Michigan’s 64-page vaccination plan prioritizes other vulnerable communities including the elderly, those from racial and ethnic minority groups and tribal communities, those in correctional facilities, the homeless, those attending colleges and universities, those in rural communities and others.
Members of the general public who do not fall into those categories likely won’t get a vaccine for several months — ”late winter or into the spring,” Dr. Arnold Monto said last week during an hour-long online discussion. Monto, an infectious disease expert, chairs the FDA advisory committee for the COVID-19 vaccine.
How will the vaccines be distributed?
Even after the vaccine arrives, distribution will be a heavy logistical lift, Anita Patel, deputy of the CDC’s Vaccine Task Force, told the FDA advisory committee Thursday.
Distribution involves a logistics-heavy “dedicated cold chain” requiring specialized freezers and plentiful dry ice, for example, because the vaccine stored at about -70 degrees Celsius.
It’s also shipped in quantities of no less than 975 doses — a challenge in rural areas that can neither store large doses of the vaccine in specialized freezers nor quickly distribute them, Patel said.
Michigan’s 45 local health departments will also play a key role in community distribution, as vaccines will be shipped there as the campaign moves beyond the first phase in hospitals and nursing homes.
Linda Vail, health officer for the Ingham County Health Department, told Bridge Michigan it is building on partnerships for community vaccination it established with the H1N1 flu pandemic of 2009.
“I’m not actually concerned about reaching people. We did that with H1N1,” Vail said.
“I’m concerned about multiple different kinds of people who have hesitancy about the vaccine. That is the greater work with this vaccine.”
Is the vaccine safe?
That was central to the discussion Thursday in front of the FDA’s advisory committee, which voted on this question: Do the benefits of the Pfizer vaccine outweigh its risks for people 16 and older?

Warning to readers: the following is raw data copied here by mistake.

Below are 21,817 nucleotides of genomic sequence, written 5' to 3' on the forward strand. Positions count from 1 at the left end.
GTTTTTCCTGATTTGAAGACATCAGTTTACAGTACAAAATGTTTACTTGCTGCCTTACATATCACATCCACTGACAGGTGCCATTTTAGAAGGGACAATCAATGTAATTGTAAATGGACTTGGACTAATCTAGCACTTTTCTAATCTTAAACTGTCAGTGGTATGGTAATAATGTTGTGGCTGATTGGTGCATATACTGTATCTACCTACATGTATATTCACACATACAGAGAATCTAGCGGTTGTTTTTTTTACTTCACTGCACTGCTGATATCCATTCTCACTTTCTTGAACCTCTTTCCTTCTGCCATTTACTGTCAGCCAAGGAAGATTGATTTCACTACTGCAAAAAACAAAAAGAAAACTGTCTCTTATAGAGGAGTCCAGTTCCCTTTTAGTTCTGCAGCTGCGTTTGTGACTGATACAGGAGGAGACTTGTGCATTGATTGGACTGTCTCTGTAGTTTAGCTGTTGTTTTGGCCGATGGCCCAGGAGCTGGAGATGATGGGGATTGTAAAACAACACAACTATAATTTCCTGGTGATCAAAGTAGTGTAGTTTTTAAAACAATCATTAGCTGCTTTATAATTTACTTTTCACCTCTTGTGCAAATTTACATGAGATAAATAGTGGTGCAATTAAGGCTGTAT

“It's never an issue of whether you know everything. The question is whether you know enough,” said Dr. Paul Offit, an infectious disease specialist at The Children’s Hospital of Philadelphia.
He and others noted throughout the meeting that trials will continue to monitor the vaccine.
“What we have is clear evidence of the benefit. All we have on the other side is theoretical risk,” Offit said.
When will kids get this vaccine?
Studies have excluded young children so far, and it's not clear how they may react to the dose amounts recommended for adults.
They react differently, in fact, to the virus. In rare cases, children infected with the COVID-19 virus have uniquely developed Multisystem Inflammatory Syndrome, or MIS-C, which can lead to organ failure. Most cases of MIS-C have been reported before the age of 14, according to the most recent data by the CDC.
“I would predict that, as we go forward, we may well slowly use the vaccines in older children,” Monto said last week.
But during the Thursday committee hearing, the concern for these teenagers was apparent, when some committee members said they would recommend vaccine approval, but only for those 18 and older.
Will the vaccine be mandatory?
“No,” Robert Gordon, the state’s health and human services director, told Michigan lawmakers last week.
President-elect Joe Biden gave a similar answer last week.
That said, it’s not clear whether employers may require the vaccine — much like some health care providers require flu shots of their employees, or what kind of pushback they’d face.
Further, if approved for children, the COVID vaccine may one day be added to the vaccination lists for schools. That likely won’t happen quickly given that a COVID vaccine for children hasn’t been studied.